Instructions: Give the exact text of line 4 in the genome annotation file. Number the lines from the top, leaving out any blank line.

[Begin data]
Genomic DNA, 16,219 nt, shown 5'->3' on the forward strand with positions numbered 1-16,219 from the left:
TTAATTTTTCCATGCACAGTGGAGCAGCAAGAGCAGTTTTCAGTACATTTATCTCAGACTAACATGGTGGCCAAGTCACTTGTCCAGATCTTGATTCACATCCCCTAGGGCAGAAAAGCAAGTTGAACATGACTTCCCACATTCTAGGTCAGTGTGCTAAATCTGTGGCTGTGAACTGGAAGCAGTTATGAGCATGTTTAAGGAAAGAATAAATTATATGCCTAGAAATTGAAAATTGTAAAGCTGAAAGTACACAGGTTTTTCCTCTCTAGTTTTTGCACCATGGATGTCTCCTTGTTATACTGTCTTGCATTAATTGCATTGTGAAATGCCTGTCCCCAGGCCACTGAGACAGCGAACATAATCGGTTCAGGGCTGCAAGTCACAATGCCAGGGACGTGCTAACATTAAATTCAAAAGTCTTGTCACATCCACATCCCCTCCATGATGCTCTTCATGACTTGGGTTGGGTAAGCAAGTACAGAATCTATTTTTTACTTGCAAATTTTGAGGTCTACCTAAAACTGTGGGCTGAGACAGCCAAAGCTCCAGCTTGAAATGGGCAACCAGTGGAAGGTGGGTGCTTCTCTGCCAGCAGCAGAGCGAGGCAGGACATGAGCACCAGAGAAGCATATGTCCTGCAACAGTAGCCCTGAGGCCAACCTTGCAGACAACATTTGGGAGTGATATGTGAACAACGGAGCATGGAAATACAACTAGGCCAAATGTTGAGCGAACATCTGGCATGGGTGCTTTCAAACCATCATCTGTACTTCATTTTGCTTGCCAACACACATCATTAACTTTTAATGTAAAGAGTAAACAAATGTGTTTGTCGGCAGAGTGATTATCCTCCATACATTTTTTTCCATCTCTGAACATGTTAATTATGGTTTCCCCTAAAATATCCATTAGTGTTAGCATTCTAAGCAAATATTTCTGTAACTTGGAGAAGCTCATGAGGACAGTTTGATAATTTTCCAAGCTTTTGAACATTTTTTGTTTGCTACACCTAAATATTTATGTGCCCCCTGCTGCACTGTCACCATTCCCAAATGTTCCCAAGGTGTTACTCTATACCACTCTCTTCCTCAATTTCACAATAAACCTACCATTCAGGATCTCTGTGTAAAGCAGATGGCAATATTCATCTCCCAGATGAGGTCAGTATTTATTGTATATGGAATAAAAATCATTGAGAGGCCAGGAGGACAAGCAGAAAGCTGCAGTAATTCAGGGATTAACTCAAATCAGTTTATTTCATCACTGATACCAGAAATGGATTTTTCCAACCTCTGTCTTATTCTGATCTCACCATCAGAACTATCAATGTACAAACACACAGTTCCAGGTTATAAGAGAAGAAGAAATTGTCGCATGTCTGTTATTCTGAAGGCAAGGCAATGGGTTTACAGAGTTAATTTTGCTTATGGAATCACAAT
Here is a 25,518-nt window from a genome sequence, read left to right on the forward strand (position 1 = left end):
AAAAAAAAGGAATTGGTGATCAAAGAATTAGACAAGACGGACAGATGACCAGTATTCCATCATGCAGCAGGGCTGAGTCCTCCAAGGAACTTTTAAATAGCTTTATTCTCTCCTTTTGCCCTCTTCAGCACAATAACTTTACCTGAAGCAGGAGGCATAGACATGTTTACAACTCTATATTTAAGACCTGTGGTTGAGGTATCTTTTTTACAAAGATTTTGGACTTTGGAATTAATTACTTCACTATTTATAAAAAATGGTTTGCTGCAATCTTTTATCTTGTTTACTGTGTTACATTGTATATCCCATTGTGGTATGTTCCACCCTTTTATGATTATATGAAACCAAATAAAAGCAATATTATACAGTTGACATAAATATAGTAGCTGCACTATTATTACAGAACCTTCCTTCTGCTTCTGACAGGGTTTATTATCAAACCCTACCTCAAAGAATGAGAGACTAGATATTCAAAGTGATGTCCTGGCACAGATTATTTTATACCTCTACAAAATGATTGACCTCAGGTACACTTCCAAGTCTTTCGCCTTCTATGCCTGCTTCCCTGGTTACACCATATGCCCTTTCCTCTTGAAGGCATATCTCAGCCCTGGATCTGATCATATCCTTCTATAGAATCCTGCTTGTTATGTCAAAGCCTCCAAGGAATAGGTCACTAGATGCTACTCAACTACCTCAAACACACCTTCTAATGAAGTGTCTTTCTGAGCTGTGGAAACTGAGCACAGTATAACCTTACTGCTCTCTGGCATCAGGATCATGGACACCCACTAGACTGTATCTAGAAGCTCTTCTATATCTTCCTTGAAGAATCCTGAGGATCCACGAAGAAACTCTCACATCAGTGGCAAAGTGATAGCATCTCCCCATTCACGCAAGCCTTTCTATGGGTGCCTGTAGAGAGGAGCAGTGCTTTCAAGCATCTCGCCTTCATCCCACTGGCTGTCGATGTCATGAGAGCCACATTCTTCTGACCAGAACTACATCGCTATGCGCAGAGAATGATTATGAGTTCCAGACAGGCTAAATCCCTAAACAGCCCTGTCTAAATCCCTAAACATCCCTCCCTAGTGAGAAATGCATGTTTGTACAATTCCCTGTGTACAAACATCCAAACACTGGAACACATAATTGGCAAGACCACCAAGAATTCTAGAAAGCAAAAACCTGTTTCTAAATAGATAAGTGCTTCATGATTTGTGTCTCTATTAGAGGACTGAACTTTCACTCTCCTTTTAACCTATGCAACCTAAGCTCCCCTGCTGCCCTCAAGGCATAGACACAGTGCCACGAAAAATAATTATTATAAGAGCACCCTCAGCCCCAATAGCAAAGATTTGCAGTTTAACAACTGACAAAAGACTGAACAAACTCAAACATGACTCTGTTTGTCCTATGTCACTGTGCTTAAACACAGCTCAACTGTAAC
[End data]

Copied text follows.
AAAAAAAAGGAATTGGTGATCAAAGAATTAGACAAGACGGACAGATGACCAGTATTCCATCATGCAGCAGGGCTGAGTCCTCCAAGGAACTTTTAAATAGCTTTATTCTCTCCTTTTGCCCTCTTCAGCACAATAACTTTACCTGAAGCAGGAGGCATAGACATGTTTACAACTCTATATTTAAGACCTGTGGTTGAGGTATCTTTTTTACAAAGATTTTGGACTTTGGAATTAATTACTTCACTATTTATAAAAAATGGTTTGCTGCAATCTTTTATCTTGTTTACTGTGTTACATTGTATATCCCATTGTGGTATGTTCCACCCTTTTATGATTATATGAAACCAAATAAAAGCAATATTATACAGTTGACATAAATATAGTAGCTGCACTATTATTACAGAACCTTCCTTCTGCTTCTGACAGGGTTTATTATCAAACCCTACCTCAAAGAATGAGAGACTAGATATTCAAAGTGATGTCCTGGCACAGATTATTTTATACCTCTACAAAATGATTGACCTCAGGTACACTTCCAAGTCTTTCGCCTTCTATGCCTGCTTCCCTGGTTACACCATATGCCCTTTCCTCTTGAAGGCATATCTCAGCCCTGGATCTGATCATATCCTTCTATAGAATCCTGCTTGTTATGTCAAAGCCTCCAAGGAATAGGTCACTAGATGCTACTCAACTACCTCAAACACACCTTCTAATGAAGTGTCTTTCTGAGCTGTGGAAACTGAGCACAGTATAACCTTACTGCTCTCTGGCATCAGGATCATGGACACCCACTAGACTGTATCTAGAAGCTCTTCTATATCTTCCTTGAAGAATCCTGAGGATCCACGAAGAAACTCTCACATCAGTGGCAAAGTGATAGCATCTCCCCATTCACGCAAGCCTTTCTATGGGTGCCTGTAGAGAGGAGCAGTGCTTTCAAGCATCTCGCCTTCATCCCACTGGCTGTCGATGTCATGAGAGCCACATTCTTCTGACCAGAACTACATCGCTATGCGCAGAGAATGATTATGAGTTCCAGACAGGCTAAATCCCTAAACAGCCCTGTCTAAATCCCTAAACATCCCTCCCTAGTGAGAAATGCATGTTTGTACAATTCCCTGTGTACAAACATCCAAACACTGGAACACATAATTGGCAAGACCACCAAGAATTCTAGAAAGCAAAAACCTGTTTCTAAATAGATAAGTGCTTCATGATTTGTGTCTCTATTAGAGGACTGAACTTTCACTCTCCTTTTAACCTATGCAACCTAAGCTCCCCTGCTGCCCTCAAGGCATAGACACAGTGCCACGAAAAATAATTATTATAAGAGCACCCTCAGCCCCAATAGCAAAGATTTGCAGTTTAACAACTGACAAAAGACTGAACAAACTCAAACATGACTCTGTTTGTCCTATGTCACTGTGCTTAAACACAGCTCAACTGTAAC